There are other, perhaps less charming denizens of the milkweed patch that are in just as much need of protecting. Tussock moth caterpillars and beetles don’t evoke the emotional response that butterflies do, and you’ll probably never see a coed with a full back tattoo of a milkweed aphid, but Dr. Williams doesn’t see that as a problem. “Anything that promotes issues of population decline and habitat reclamation are a positive. The benefits apply to plants and animals living in those habitats that people don’t care as much about.”
According to Dr. Williams, it’s a hobby the whole family can enjoy, and is especially good for children. “This is great outreach with kids; it teaches them to protect plants and animals. Anything that promotes monarchs will have other effects related to how kids see the environment and want to conserve it.”
Anne Wilson, a second grade teacher at Hardin Park School in Boone, agrees. “Kids watching science in their own backyard and in class sparks curiosity about the world around them and about how nature works. Being able to actually witness a caterpillar eating its way out of its egg projected on the big screen is fascinating!”
Wilson hopes exposing kids to this transformation is a lesson they’ll always keep with them. “Of course encouraging and nurturing stewardship is what I hope would be the result of these experiences. Just being able to witness firsthand the awesome transformation of another species is something I hope they will take with them for life. It’s these experiences that create the awareness humans need to take care of this precious planet on which we live!”
So maybe this is something you’d like to try. What’s involved with bringing up caterpillar babies? Basically you need a netted structure (mesh laundry baskets work well), some monarch eggs or small instars (each phase of the monarch caterpillar is called an “instar,” and refers to how big the insect is), and lots and lots of pesticide-free milkweed. Think you have enough? Nope, go find more. When Eric Carle wrote “The Very Hungry Caterpillar,” he knew just what he was talking about. Affectionately called “caterpiggers” by those who love them, these guys eat and eat. It’s one of the two things they do a lot of (you can guess the other one). From the time the egg hatches until the time the caterpillar pupates, it will grow 2,700 times in size. That kind of bulking up takes a lot of fuel, and milkweed is nature’s Muscle Milk.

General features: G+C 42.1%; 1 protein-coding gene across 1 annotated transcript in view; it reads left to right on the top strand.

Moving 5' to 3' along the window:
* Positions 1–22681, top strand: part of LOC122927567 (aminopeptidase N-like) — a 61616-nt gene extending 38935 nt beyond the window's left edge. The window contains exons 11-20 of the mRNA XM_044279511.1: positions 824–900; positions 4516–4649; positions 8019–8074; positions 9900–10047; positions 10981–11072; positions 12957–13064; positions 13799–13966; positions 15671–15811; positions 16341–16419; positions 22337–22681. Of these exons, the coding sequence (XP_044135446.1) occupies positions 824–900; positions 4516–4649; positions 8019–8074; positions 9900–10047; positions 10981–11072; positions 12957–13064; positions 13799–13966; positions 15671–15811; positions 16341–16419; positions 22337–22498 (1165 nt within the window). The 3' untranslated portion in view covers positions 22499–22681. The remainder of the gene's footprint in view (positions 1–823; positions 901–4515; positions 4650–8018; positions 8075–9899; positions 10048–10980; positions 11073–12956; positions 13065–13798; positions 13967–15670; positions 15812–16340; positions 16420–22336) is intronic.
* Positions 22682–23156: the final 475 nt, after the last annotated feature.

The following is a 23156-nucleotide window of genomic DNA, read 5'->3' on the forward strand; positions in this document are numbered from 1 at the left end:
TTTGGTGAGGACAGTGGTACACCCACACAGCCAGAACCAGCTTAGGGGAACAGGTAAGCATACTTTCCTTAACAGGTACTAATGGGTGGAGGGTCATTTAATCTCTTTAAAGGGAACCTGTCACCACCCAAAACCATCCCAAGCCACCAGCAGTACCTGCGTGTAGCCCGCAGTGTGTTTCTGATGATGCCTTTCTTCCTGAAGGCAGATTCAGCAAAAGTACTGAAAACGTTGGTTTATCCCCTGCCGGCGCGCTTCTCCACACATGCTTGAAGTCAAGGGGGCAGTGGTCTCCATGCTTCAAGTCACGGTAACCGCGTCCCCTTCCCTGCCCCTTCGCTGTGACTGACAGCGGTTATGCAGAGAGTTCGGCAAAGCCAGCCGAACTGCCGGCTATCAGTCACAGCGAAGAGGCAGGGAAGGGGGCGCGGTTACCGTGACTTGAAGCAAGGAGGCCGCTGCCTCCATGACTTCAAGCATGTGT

Caterpillars will shed their skin (called molting) four times, once between each instar stage. Then they’ll eat their molted skin. Can’t let that good protein go to waste! When it’s time to pupate, they wander off and find a nice quiet spot to build a silk pad and hang upside down from it in a “J” shape. Within 24 hours they’ll change from this into a pearly green chrysalis. And then we wait.
Temperature-dependent, the butterfly will emerge (called eclosing) within 9-14 days from the bottom of the chrysalis, looking wet, crumpled, and a bit confused, and begin to pump a blood-like fluid (called hemolymph) from its body into the wings to straighten and dry them. Within 4-6 hours, they’re ready to fly. Seeing a butterfly you’ve raised from something the size of a pinhead take to the sky is a beautiful, and sometimes emotional, thing. Occasionally they even come back and perch on your head or shoulder for a moment, perhaps a bit of thanks for your endless days of milkweed harvesting and your protection from hungry wasps, parasitic flies, and overeager housecats.
It’s probably the closest thing to magic you can experience in your own yard.